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1 The History of Chemistry

Branches of Chemistry
Organic chemistry- study of living things (carbon-containing compounds)
Inorganic chemistry- study of non-organic substances (non-living), many bonded to metals
Physical chemistry- study of properties and changes of matter and their energy
Analytical chemistry- identification of components and compounds of materials
Biochemistry- study of substances and processes in living things
Theoretical chemistry- use of mathematics to understand chemical behavior and predict
properties of new compounds

Basic Research- done to increase knowledge, ex: how and why reaction occurs and what
properties of a substance are. Can be found by accident, ex: Teflon, Positron
Applied Research- carried out to solve a problem, ex: refrigerants that don’t pollute ozone
Technological Development- improve quality of life, ex: computers, biodegradable materials

1.2 Laboratory Safety

Classes of Fires
Class A fire- trash, wood, paper
Class B fire- liquids
Class C fire- electric

1.3 The Methodology of Science

Scientific method- logical approach to solving problems by:
Observing and collecting data
Formulating hypotheses
Testing hypotheses
Formulating theories supported by data

Requirements for formulating valid hypothesis: use background information obtained by


Falsifiability- must be possible to prove a thing false before accepted as true
Logic- naturally follow from others of same type
Comprehensiveness- all evidence must be evaluated, not just evidence that matches
Honesty- all evidence must be shown at risk of failing experiment
Replicability- any experiment can be replicated with same results
Sufficiency- evidence needs to be sufficient enough to prove theory

Limitations of science
opinion, morality, supernatural, religion
Science- study of something that exists
Pseudoscience- myths or beliefs that could be scientific but are false or do not have enough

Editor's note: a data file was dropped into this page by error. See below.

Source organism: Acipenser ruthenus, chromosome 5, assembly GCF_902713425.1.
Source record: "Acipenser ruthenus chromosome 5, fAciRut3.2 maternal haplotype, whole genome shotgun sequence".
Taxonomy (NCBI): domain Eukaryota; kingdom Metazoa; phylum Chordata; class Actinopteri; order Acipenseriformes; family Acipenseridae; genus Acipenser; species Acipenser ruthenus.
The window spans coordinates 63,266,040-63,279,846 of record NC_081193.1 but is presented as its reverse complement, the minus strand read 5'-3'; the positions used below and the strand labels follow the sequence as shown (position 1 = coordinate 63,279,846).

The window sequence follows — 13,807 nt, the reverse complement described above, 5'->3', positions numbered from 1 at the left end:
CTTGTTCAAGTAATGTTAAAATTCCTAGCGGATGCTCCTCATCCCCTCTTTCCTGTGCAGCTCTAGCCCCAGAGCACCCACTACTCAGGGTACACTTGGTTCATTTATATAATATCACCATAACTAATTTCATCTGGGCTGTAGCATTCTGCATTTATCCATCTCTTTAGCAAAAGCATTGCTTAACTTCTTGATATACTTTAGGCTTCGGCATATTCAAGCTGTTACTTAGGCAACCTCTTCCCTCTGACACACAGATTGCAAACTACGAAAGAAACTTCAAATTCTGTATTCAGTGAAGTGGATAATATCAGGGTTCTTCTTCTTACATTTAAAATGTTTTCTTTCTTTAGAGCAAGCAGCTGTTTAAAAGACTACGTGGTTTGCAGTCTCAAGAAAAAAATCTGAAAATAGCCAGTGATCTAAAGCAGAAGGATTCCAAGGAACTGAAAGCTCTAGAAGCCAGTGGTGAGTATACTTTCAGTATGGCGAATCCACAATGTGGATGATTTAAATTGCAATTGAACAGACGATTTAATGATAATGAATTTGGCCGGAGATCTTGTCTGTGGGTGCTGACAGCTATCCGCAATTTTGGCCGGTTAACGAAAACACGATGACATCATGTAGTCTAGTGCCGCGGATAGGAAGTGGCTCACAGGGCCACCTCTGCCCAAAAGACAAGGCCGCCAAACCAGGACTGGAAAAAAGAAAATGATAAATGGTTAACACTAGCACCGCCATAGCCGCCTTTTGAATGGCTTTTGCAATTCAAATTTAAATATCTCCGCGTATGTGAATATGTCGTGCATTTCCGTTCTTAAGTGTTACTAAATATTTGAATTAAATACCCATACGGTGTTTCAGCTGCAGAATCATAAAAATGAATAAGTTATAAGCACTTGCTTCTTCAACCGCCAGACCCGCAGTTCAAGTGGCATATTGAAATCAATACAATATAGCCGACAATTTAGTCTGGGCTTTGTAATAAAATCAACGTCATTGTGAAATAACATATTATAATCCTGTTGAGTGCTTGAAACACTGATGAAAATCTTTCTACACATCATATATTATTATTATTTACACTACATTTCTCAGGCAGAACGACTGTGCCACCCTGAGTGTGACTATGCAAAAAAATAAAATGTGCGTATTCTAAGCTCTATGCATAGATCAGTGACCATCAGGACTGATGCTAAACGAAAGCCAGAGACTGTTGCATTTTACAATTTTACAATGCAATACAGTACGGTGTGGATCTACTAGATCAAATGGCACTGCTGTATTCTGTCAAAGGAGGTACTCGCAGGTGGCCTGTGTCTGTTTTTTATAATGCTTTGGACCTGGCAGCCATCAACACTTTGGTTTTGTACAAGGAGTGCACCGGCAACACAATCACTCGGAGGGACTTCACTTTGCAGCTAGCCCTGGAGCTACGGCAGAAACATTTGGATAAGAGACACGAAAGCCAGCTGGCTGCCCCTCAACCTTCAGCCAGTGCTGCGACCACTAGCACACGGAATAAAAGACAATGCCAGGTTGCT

evidence to be true

1.4 Units
Seven SI Units
Length- l- meter- m
Mass- m- kilogram- kg
Time- t- second- s
Temperature- T- Kelvin- K
Amount of substance- n- mole- mol
Electric Current- I- ampere- A
Luminous intensity- Iv – candela- cd

Three Common Conversion Factors

2.54 cm/1 in
2.2 lbs/1 kg
1.06 qt/1 L

Metric system is better because it increases by 10s

giga- G- 109 – 1 000 000 000
mega- M- 106 – 1 000 000
kilo- k- 103 – 1 000- Kabir
hecto- h- 102 – 100- hates
deka- da- 101 – 10- dark
basic- 100 – 1- bitches
deci- d- 10-1 – 1/10- drinking
centi- c- 10-2 – 1/100- cum
milli- m- 10-3 – 1/1000- molecules
micro- u- 10-6 – 1/1 000 000
nano- n- 10-9 – 1/1 000 000 000

Mass- measure of quantity of matter, does not depend on gravity, stays the same everywhere
Weight- measure of gravitational pull on matter

1.5 Uncertainty and Significant Figures

Use measuring devices to the finest calibration mark plus an estimated digit

Accuracy- closeness of measurement to correct or accepted value

Precision- closeness of a set of measurements of same quantity measured in same way

Significance of Zeros
Zeros between nonzero digits significant, ex: 87 009 km five significant figures
Zeros in front of all nonzero digits NOT significant, ex: 0.0009 one significant figure
Zeros at end of number and to right of decimal point significant, ex: 85.00 four sigfigs
Zeros at end of number to left of decimal significant if measured, ex: 2000. four sigfigs

Scientific notation 856.79 = 8.5679*102

Always write based on smallest number of significant figures in equation

1.6 Dimensional Analysis

Multiply by the conversion factor, ex: 8.00 cm*1 in/2.54 cm=3.15 in

Write so unit of previous numerator is following denominator, allows you to cancel out units

1.7 Density
Density=mass/volume, characteristic physical property, as mass increases so does volume so any
amount of a substance always has same density